Wednesday, May 12, 2010


The ship was enshrouded in fog when we woke up this morning, but we weren’t worried about it. We were the first ones off of the ship and met up with our private guide, Piet. As it turns out he is the city planner of Walvis Bay, and does occasional tour guiding on the side. We loaded up in his little Toyota 4x4 and headed off for the sand dunes of the Namib desert. The fog dissipated shortly after we left town. The drive first took us through the “hard desert”, over the dry riverbed, and into the dunes. What an experience!

A few facts Piet told us: 1) none of the dunes are steeper than 39 degrees; 2) the dunes are made up of 93% quartz;

2) the black shadows that you see against the orange sand is iron-he took a magnet and brushed it across some of the black and came up with small flecks of iron;

3) the rose colored shadows are caused by small flecks of garnets (he thought); 4) the shiny flecks are mica;

5) when we went down one of the dunes, we heard a sound similar to that of jet engines-it is caused by oxygen trapped under the sand during wind storms.

The narra plant produces fruit that the Topnaar natives harvest-they dry the fruit like fruit leather and roast the seeds which you crack open like a pumpkin or sunflower seed, but it had a texture similar to pine nuts.

We stopped at one dune and Piet told us we could sand board down the dune. It was quite a long ways, and I politely declined. He said he had a smaller one we could go down. What a thrill! It was a lot of fun, and I didn’t wipe out and break a bone.

After we were done with the large dunes, Piet drove us back into town. He asked Jim if he liked oysters-Jim lit up like a Christmas tree. Piet asked how many he could eat-Jim replied one or two dozen. Piet drove out to a place where they sell oysters, picked out a bunch, bagged them up, and threw them into the truck. The wind was starting to blow, as it evidently does every day at noon, so we parked at the base of a dune (after driving down it) and set up lunch. Piet had rolls, meat, fruit, carrot and celery sticks, and “sausages” that were like salami that he said were made from some sort of game meat such as zebra, impala, etc. Then he started to shuck the oysters, and Jim proceeded to slurp them down. He ate every last one of them, and when he was done Piet asked if he had any idea how many he ate-Jim guessed twenty four. Piet informed him it was 32, and he was shocked that Jim ate all of them. He obviously doesn’t know Jim!

Once lunch was packed up, we drove through an old river beds looking for some of the shacks where a Topnaar family lived. There was no one home at the first one we came upon, just three donkeys laying out front. Piet drove a little further to show us the “gallery”. The father paints simple pictures of local wildlife and sells them for $10. He has them hanging in an outdoor “gallery.” He wasn’t home but his son was there washing a dog and said his father was fishing. About 100 yards was another family-a husband, wife, and two year old daughter. We tasted a small piece of the narra fruit leather and a couple of the seeds which had already been shelled. I asked Piet if I should give them some money-he said he would compensate them, and then gave them cans of Sprite, Coke, and beer.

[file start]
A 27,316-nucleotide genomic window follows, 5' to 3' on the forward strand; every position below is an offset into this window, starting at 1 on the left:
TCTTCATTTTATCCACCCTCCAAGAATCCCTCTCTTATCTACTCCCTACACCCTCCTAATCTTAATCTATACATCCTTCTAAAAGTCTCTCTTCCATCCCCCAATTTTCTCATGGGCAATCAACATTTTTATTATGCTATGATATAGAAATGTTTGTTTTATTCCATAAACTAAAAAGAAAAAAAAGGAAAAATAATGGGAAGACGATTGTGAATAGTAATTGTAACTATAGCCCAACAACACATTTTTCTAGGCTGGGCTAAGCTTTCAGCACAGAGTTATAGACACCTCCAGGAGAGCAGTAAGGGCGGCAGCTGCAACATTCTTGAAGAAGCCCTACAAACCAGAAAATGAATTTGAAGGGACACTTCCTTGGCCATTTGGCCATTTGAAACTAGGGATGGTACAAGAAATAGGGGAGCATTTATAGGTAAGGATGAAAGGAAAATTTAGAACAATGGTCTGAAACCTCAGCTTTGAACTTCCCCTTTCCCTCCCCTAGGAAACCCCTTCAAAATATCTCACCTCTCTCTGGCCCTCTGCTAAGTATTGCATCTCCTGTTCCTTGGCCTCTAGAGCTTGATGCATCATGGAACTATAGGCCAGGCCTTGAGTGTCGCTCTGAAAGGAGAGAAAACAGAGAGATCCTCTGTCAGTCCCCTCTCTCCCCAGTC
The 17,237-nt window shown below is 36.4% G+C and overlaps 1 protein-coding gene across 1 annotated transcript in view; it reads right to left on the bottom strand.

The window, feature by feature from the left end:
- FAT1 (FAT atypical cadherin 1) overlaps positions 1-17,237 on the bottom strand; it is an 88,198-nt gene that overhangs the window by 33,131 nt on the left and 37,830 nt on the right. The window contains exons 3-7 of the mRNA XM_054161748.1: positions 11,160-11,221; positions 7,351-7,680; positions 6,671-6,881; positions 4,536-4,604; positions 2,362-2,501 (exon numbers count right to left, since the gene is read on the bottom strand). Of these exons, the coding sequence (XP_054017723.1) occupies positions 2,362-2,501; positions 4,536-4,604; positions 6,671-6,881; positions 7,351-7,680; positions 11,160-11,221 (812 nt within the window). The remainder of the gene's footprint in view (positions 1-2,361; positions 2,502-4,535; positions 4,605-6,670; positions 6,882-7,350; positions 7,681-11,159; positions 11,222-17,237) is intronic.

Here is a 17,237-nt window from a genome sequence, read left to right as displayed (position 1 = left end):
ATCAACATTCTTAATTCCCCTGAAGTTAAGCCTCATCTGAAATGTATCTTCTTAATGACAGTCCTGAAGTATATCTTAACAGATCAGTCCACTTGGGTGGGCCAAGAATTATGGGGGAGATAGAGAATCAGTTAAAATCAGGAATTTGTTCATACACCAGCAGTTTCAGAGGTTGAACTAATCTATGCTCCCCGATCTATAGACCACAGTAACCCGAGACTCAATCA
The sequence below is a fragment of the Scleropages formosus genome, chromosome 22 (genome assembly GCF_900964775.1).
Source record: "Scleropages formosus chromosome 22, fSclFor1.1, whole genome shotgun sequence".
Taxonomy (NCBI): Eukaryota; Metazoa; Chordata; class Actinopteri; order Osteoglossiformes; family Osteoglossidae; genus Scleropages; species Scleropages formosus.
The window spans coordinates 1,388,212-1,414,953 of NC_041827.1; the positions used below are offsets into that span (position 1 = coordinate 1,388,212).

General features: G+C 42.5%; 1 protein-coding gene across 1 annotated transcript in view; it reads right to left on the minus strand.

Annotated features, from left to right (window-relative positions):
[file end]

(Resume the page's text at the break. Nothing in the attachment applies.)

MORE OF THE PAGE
Walvis Bay even has a golf course.

Piet picked up a local guy who would walk us around the Kuisabmond township and market where about 40,000 people from the Oshiwambo, Damara, and Herero tribes live. The homes here are very nice and all have electricity, running water, and sewer hook ups-nicer than the townships we saw in Cape Town.

There were several men and one older woman playing owela, a sort of mancala game.

As we strolled through the market we tried a large bean that tasted like a peanut and a mopani worm. Yes, we ate a worm. It was cooked, but not very good.

The Tutaleni township was not as nice as the Kuisabmond township, but still has electricity, running water, and sewer.

Walvis Bay has a very nice fire station that Piet was responsible for getting built. The fire chief was a very nice man. He let Jim walk up to the top of the training tower to take pictures, and then they had us slide down the fire pole. Piet then took us to a bakery where he bought us each a tasty pastry.

Our final stop was at the lagoon to see the flamingoes. They are everywhere along the shore line. In the peak season there are up to 60,000.

There is a sea salt company along one side of the lagoon. The ponds where they collect the salt were fascinating to see.

Piet dropped us off at the ship around 4 PM. It was an amazing day!

1 comment:

  1. You are such a marvelous journaler! I am so enjoying your trip and the beauty captured by whoever is the amazing photographer! Thanks so much for sharing. Becky